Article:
Huntsville City Schools’ award-winning second place entry highlights the system’s successful implementation of this program.  Free meals meeting Federal nutrition guidelines are provided to all children 18 years old and under at approved SFSP sites in areas with significant concentrations of low-income children. Huntsville City Schools’ unique approach involved city-wide collaborations such as partnering with other local organizations like Girls Inc. and other groups who have active summer programs, partnering with the city of Huntsville to provide free bus transportation to children who need a ride to school so they can eat, and setting up Alabama’s only SFSP to provide three hot meals per day.  This resulted in almost 100,000 children served.  The number of summer meals served to children across the city was three times as many hot meals provided in all SFSP programs across the entire state of Alabama combined!  As a result, Huntsville City Schools has been identified as a state, regional, and national role model for implementing SFSP.  However, it is the thankfulness of the students and their families that brings the greatest satisfaction to those that implemented the program.

“They say a picture is worth a thousand words.  I believe this picture (students at Westlawn Middle school praying before eating a hot supper meal) tells you why Huntsville City Schools’ Superintendent Dr. Casey Wardynski, along with the Huntsville City School Board, supports the Summer Foodservice Program,” said Child Nutrition Director, Joey Vaughn.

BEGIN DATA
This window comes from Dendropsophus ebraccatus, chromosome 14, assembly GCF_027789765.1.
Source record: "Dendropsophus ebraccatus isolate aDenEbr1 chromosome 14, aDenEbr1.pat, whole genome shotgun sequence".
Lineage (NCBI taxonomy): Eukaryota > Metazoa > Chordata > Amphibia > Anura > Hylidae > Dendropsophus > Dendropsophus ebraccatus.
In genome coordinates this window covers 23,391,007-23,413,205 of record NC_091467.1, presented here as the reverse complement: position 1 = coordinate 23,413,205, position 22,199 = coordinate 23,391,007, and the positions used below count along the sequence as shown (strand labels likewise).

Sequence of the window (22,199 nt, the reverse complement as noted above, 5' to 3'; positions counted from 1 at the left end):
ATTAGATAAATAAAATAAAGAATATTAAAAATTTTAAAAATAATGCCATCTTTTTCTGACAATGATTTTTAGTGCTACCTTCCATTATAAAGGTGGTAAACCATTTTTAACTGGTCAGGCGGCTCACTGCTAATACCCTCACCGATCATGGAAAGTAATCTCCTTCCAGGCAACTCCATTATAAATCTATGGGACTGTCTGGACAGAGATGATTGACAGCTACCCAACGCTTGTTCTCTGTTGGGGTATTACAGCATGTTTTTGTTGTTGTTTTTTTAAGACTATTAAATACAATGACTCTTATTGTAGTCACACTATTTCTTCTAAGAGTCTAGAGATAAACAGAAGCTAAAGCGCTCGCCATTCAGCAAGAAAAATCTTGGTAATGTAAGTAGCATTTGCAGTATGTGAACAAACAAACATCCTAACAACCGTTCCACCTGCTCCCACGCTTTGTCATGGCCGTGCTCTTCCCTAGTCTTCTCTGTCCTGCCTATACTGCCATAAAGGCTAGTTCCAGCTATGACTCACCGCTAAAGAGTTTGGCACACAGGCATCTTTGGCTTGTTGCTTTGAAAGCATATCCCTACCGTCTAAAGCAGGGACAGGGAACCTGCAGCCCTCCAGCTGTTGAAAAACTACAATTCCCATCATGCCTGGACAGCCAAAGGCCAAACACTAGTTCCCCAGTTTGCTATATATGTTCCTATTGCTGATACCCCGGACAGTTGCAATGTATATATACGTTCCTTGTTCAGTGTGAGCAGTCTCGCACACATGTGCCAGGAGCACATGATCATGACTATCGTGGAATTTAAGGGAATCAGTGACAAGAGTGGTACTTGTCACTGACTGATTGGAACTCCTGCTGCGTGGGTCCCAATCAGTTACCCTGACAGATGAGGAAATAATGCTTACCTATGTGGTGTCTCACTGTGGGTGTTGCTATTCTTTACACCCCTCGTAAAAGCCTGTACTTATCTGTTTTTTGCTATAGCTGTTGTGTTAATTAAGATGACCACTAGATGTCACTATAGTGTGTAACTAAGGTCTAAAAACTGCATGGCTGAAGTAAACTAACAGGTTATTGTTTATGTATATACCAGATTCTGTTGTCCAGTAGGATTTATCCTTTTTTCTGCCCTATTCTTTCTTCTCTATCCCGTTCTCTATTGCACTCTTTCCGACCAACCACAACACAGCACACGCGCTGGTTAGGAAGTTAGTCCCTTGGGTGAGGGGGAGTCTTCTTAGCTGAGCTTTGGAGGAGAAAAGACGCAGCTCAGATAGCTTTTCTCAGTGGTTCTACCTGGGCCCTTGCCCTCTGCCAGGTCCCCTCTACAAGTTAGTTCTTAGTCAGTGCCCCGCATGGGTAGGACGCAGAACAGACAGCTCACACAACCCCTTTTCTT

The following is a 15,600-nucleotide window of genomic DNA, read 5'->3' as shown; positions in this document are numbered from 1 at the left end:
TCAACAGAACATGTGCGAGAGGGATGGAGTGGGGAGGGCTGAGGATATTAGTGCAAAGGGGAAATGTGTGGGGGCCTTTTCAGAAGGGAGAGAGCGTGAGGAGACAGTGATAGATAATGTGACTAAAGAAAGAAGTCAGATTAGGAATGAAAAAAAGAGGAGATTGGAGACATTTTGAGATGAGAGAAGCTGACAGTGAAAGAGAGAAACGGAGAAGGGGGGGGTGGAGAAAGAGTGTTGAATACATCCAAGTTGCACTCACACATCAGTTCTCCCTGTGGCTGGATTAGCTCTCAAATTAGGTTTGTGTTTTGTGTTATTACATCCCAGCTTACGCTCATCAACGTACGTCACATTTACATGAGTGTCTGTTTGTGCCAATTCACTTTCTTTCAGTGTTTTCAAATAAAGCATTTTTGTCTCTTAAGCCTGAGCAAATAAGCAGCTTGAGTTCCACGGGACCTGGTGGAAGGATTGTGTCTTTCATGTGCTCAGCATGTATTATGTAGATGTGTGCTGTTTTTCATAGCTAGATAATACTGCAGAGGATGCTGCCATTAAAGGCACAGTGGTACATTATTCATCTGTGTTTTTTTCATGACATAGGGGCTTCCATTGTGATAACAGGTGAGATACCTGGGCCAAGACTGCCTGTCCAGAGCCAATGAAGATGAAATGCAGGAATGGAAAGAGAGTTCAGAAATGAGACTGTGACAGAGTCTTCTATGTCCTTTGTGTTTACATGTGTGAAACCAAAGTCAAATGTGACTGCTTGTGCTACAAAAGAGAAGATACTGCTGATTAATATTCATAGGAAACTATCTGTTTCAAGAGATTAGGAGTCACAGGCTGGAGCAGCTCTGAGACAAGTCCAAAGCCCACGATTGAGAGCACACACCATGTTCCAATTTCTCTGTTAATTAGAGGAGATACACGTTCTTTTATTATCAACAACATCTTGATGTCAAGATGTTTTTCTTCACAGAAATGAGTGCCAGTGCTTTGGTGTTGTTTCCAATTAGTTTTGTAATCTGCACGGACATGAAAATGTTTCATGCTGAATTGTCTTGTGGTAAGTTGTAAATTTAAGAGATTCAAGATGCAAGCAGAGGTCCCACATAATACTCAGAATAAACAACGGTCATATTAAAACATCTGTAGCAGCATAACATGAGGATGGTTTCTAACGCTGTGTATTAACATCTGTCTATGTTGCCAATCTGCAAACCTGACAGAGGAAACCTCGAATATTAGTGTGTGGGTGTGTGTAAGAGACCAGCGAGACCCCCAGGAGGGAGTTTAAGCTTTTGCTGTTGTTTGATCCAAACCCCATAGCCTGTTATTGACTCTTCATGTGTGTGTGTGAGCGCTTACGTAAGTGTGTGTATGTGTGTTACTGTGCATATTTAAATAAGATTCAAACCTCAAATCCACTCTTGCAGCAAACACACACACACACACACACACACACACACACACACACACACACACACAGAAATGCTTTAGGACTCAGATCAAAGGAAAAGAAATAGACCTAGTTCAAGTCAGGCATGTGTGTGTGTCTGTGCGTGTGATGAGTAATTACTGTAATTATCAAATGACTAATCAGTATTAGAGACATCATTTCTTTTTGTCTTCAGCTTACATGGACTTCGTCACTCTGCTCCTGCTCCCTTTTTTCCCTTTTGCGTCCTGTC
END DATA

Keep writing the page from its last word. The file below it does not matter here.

Runner-Up Winning Entry ($1000 Prize)

Sylacauga City Schools – A Committed Team Dedicated to Sustainable Interventions

“Response to Intervention is not a special education initiative; it is a general education obligation.”

Marcus Johnson uttered these words at the 2014 National Blue Ribbon Schools Ceremony.  The 2011 National Superintendent of the Year, who coached four Sanger(CA) Unified Schools District schools from the bottom 10% in student achievement to National Blue Ribbon status, discussed the importance of teamwork during his featured presentation at the 2014 Ceremony.  He described a team as “a group of people working together interdependently to meet a common goal and holding each other accountable.”

Sylacauga Success on Saturday--engaging our students in every way!

Sylacauga Success on Saturday–engaging our students in every way!

Sylacauga City Schools’ award winning second place entry, “SOS — Success on Saturday”, demonstrates the role that teamwork and dedication play in helping students achieve.  Students from third through twelfth grades participate in math practice, Leader in Me activities, ENGAGE testing, counseling, school projects, credit recovery, and other supporting activities at no cost.  The program takes place on Saturdays at three Sylacauga City Schools with over 200 students receiving tutoring, homework help, and life counseling. Administrators, counselors, and teachers provide personalized intervention and support; CNP workers provide breakfast, snack, and lunch; and the system’s bus drivers provide safe travel to and from the program.